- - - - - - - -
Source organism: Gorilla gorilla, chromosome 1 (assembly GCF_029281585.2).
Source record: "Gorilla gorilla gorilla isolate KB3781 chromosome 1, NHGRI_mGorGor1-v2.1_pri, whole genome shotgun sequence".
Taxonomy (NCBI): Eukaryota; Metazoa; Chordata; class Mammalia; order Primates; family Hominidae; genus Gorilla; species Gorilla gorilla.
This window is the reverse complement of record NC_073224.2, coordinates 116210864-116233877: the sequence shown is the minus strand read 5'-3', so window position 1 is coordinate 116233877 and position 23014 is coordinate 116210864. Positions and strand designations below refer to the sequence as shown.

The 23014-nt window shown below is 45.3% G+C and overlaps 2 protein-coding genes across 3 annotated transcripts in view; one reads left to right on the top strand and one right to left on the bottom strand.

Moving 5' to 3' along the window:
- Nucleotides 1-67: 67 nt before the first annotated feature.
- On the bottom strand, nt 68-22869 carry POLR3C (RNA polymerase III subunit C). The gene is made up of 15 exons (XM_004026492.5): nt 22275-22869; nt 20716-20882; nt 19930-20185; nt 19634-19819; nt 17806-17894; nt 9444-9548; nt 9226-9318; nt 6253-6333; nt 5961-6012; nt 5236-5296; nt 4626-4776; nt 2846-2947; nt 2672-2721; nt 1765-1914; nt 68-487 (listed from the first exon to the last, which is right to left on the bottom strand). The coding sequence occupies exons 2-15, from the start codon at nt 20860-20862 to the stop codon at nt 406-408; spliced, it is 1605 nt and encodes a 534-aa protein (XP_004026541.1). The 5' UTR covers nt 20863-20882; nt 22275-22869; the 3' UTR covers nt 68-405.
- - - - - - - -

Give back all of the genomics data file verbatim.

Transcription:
Source organism: Gorilla gorilla, chromosome 1 (assembly GCF_029281585.2).
Source record: "Gorilla gorilla gorilla isolate KB3781 chromosome 1, NHGRI_mGorGor1-v2.1_pri, whole genome shotgun sequence".
Taxonomy (NCBI): Eukaryota; Metazoa; Chordata; class Mammalia; order Primates; family Hominidae; genus Gorilla; species Gorilla gorilla.
This window is the reverse complement of record NC_073224.2, coordinates 116210864-116233877: the sequence shown is the minus strand read 5'-3', so window position 1 is coordinate 116233877 and position 23014 is coordinate 116210864. Positions and strand designations below refer to the sequence as shown.

The 23014-nt window shown below is 45.3% G+C and overlaps 2 protein-coding genes across 3 annotated transcripts in view; one reads left to right on the top strand and one right to left on the bottom strand.

Moving 5' to 3' along the window:
- Nucleotides 1-67: 67 nt before the first annotated feature.
- On the bottom strand, nt 68-22869 carry POLR3C (RNA polymerase III subunit C). The gene is made up of 15 exons (XM_004026492.5): nt 22275-22869; nt 20716-20882; nt 19930-20185; nt 19634-19819; nt 17806-17894; nt 9444-9548; nt 9226-9318; nt 6253-6333; nt 5961-6012; nt 5236-5296; nt 4626-4776; nt 2846-2947; nt 2672-2721; nt 1765-1914; nt 68-487 (listed from the first exon to the last, which is right to left on the bottom strand). The coding sequence occupies exons 2-15, from the start codon at nt 20860-20862 to the stop codon at nt 406-408; spliced, it is 1605 nt and encodes a 534-aa protein (XP_004026541.1). The 5' UTR covers nt 20863-20882; nt 22275-22869; the 3' UTR covers nt 68-405.